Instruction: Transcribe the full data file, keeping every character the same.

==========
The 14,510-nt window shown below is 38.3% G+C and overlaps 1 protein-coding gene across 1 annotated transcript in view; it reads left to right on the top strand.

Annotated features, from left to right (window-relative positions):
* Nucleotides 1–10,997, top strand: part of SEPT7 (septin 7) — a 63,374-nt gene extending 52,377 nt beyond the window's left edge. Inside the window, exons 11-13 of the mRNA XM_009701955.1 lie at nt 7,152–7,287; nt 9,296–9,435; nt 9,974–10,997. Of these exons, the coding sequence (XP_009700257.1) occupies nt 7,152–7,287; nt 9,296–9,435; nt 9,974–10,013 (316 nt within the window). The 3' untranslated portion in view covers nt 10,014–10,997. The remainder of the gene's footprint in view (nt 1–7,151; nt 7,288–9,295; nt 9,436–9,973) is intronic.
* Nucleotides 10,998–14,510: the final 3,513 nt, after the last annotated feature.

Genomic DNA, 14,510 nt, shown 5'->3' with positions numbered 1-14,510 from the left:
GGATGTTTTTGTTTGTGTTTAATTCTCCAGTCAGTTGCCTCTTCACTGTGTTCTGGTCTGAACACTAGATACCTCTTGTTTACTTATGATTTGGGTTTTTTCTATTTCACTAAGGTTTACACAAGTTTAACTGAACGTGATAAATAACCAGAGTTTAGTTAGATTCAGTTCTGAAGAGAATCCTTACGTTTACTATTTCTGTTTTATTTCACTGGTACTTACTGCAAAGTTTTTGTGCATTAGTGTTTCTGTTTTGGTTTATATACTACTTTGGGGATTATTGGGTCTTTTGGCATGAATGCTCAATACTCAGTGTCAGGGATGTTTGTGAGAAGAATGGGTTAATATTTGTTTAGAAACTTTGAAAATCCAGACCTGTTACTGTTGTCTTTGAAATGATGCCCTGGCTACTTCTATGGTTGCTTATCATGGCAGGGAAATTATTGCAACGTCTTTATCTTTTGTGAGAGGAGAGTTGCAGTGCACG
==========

The 14,510-nt window shown below is 38.3% G+C and overlaps 1 protein-coding gene across 1 annotated transcript in view; it reads left to right on the top strand.

Annotated features, from left to right (window-relative positions):
* Nucleotides 1–10,997, top strand: part of SEPT7 (septin 7) — a 63,374-nt gene extending 52,377 nt beyond the window's left edge. Inside the window, exons 11-13 of the mRNA XM_009701955.1 lie at nt 7,152–7,287; nt 9,296–9,435; nt 9,974–10,997. Of these exons, the coding sequence (XP_009700257.1) occupies nt 7,152–7,287; nt 9,296–9,435; nt 9,974–10,013 (316 nt within the window). The 3' untranslated portion in view covers nt 10,014–10,997. The remainder of the gene's footprint in view (nt 1–7,151; nt 7,288–9,295; nt 9,436–9,973) is intronic.
* Nucleotides 10,998–14,510: the final 3,513 nt, after the last annotated feature.

Genomic DNA, 14,510 nt, shown 5'->3' with positions numbered 1-14,510 from the left:
GGATGTTTTTGTTTGTGTTTAATTCTCCAGTCAGTTGCCTCTTCACTGTGTTCTGGTCTGAACACTAGATACCTCTTGTTTACTTATGATTTGGGTTTTTTCTATTTCACTAAGGTTTACACAAGTTTAACTGAACGTGATAAATAACCAGAGTTTAGTTAGATTCAGTTCTGAAGAGAATCCTTACGTTTACTATTTCTGTTTTATTTCACTGGTACTTACTGCAAAGTTTTTGTGCATTAGTGTTTCTGTTTTGGTTTATATACTACTTTGGGGATTATTGGGTCTTTTGGCATGAATGCTCAATACTCAGTGTCAGGGATGTTTGTGAGAAGAATGGGTTAATATTTGTTTAGAAACTTTGAAAATCCAGACCTGTTACTGTTGTCTTTGAAATGATGCCCTGGCTACTTCTATGGTTGCTTATCATGGCAGGGAAATTATTGCAACGTCTTTATCTTTTGTGAGAGGAGAGTTGCAGTGCACG